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John Greenleaf Whittier (1807–1892). The Poetical Works in Four Volumes. 1892.

Narrative and Legendary Poems

Nauhaught, the Deacon

NAUHAUGHT, the Indian deacon, who of old

Dwelt, poor but blameless, where his narrowing Cape

Stretches its shrunk arm out to all the winds

And the relentless smiting of the waves,

Awoke one morning from a pleasant dream

Of a good angel dropping in his hand

A fair, broad gold-piece, in the name of God.

He rose and went forth with the early day

Far inland, where the voices of the waves

Mellowed and mingled with the whispering leaves,

As, through the tangle of the low, thick woods,

He searched his traps. Therein nor beast nor bird

He found; though meanwhile in the reedy pools

The otter plashed, and underneath the pines

The partridge drummed: and as his thoughts went back

To the sick wife and little child at home,

What marvel that the poor man felt his faith

Too weak to bear its burden,—like a rope

That, strand by strand uncoiling, breaks above

The hand that grasps it. “Even now, O Lord!

Send me,” he prayed, “the angel of my dream!

Nauhaught is very poor; he cannot wait.”

Even as he spake he heard at his bare feet

A low, metallic clink, and, looking down,

He saw a dainty purse with disks of gold

Crowding its silken net. Awhile he held

The treasure up before his eyes, alone

With his great need, feeling the wondrous coins

Slide through his eager fingers, one by one.

So then the dream was true. The angel brought

One broad piece only; should he take all these?

Who would be wiser, in the blind, dumb woods?

The loser, doubtless rich, would scarcely miss

This dropped crumb from a table always full.

Still, while he mused, he seemed to hear the cry

Of a starved child; the sick face of his wife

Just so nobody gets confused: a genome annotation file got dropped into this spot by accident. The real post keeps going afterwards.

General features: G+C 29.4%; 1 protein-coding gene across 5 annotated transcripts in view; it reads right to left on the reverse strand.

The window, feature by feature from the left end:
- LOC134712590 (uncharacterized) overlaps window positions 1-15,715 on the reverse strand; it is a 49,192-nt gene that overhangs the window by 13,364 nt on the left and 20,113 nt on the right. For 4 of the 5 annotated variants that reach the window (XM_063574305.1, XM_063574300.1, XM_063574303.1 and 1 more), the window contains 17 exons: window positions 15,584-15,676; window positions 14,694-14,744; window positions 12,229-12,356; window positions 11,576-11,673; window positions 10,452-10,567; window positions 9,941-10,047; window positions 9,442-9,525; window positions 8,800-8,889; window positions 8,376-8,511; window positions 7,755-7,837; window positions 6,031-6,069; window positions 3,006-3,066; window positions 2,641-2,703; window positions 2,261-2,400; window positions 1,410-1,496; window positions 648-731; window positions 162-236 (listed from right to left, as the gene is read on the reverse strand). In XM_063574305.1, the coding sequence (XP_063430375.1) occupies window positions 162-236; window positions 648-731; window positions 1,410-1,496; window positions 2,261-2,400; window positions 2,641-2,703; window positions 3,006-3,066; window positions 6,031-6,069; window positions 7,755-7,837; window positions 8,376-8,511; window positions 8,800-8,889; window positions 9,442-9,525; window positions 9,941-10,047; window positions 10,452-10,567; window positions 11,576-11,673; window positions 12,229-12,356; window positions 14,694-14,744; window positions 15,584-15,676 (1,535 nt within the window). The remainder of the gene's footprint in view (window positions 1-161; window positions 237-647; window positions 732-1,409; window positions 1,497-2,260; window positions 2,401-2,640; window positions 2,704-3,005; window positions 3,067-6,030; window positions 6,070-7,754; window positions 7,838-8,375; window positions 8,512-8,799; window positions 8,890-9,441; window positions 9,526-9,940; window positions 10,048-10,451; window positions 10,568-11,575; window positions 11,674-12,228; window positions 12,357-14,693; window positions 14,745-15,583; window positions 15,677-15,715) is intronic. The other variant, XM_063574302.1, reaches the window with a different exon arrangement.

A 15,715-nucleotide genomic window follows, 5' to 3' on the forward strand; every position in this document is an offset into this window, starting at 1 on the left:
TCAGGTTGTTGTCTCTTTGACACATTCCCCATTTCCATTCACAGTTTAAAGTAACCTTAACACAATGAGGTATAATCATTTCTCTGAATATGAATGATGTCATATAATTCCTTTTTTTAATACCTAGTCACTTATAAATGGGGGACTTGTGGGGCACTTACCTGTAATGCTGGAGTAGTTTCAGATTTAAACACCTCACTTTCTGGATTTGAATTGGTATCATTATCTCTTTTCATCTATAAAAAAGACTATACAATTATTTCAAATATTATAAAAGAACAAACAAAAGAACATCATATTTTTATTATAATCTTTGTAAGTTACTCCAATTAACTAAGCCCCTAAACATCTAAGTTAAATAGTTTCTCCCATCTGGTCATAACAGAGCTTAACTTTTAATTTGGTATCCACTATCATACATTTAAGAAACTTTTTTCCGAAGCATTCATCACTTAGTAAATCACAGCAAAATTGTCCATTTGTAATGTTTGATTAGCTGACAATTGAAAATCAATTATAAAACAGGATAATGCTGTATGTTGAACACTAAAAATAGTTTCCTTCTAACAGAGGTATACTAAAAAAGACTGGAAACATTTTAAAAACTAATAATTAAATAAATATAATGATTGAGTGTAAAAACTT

Tempted him. Heart and flesh in fierce revolt

Urged the wild license of his savage youth

Against his later scruples. Bitter toil,

Prayer, fasting, dread of blame, and pitiless eyes

To watch his halting,—had he lost for these

The freedom of the woods;—the hunting-grounds

Of happy spirits for a walled-in heaven

Of everlasting psalms? One healed the sick

Very far off thousands of moons ago:

Had he not prayed him night and day to come

And cure his bed-bound wife? Was there a hell?

Were all his fathers’ people writhing there—

Like the poor shell-fish set to boil alive—

Forever, dying never? If he kept

This gold, so needed, would the dreadful God

Torment him like a Mohawk’s captive stuck

With slow-consuming splinters? Would the saints

And the white angels dance and laugh to see him

Burn like a pitch-pine torch? His Christian garb

Seemed falling from him; with the fear and shame

Of Adam naked at the cool of day,

He gazed around. A black snake lay in coil

On the hot sand, a crow with sidelong eye

Watched from a dead bough. All his Indian lore

Of evil blending with a convert’s faith

In the supernal terrors of the Book,

He saw the Tempter in the coiling snake

And ominous, black-winged bird; and all the while

The low rebuking of the distant waves

Stole in upon him like the voice of God

Among the trees of Eden. Girding up

His soul’s loins with a resolute hand, he thrust

The base thought from him: “Nauhaught, be a man!

Starve if need be; but, while you live, look out

From honest eyes on all men, unashamed.

God help me! I am deacon of the church,

A baptized, praying Indian! Should I do

This secret meanness, even the barken knots

Of the old trees would turn to eyes to see it,

The birds would tell of it, and all the leaves

Whisper above me: ‘Nauhaught is a thief!’

The sun would know it, and the stars that hide

Behind his light would watch me, and at night

Follow me with their sharp, accusing eyes.

Yea, thou, God, seest me!” Then Nauhaught drew

Closer his belt of leather, dulling thus

The pain of hunger, and walked bravely back

To the brown fishing-hamlet by the sea;

And, pausing at the inn-door, cheerily asked:

“Who hath lost aught to-day?”
“I,” said a voice;

“Ten golden pieces, in a silken purse,

My daughter’s handiwork.” He looked, and lo!

One stood before him in a coat of frieze,

And the glazed hat of a seafaring man,

Shrewd-faced, broad-shouldered, with no trace of wings.

Marvelling, he dropped within the stranger’s hand

The silken web, and turned to go his way.

But the man said: “A tithe at least is yours;

Take it in God’s name as an honest man.”

And as the deacon’s dusky fingers closed

Over the golden gift, “Yea, in God’s name

I take it, with a poor man’s thanks,” he said.

So down the street that, like a river of sand,

Ran, white in sunshine, to the summer sea,

He sought his home, singing and praising God;

And when his neighbors in their careless way

Spoke of the owner of the silken purse—

A Wellfleet skipper, known in every port

That the Cape opens in its sandy wall—

He answered, with a wise smile, to himself:

“I saw the angel where they see a man.”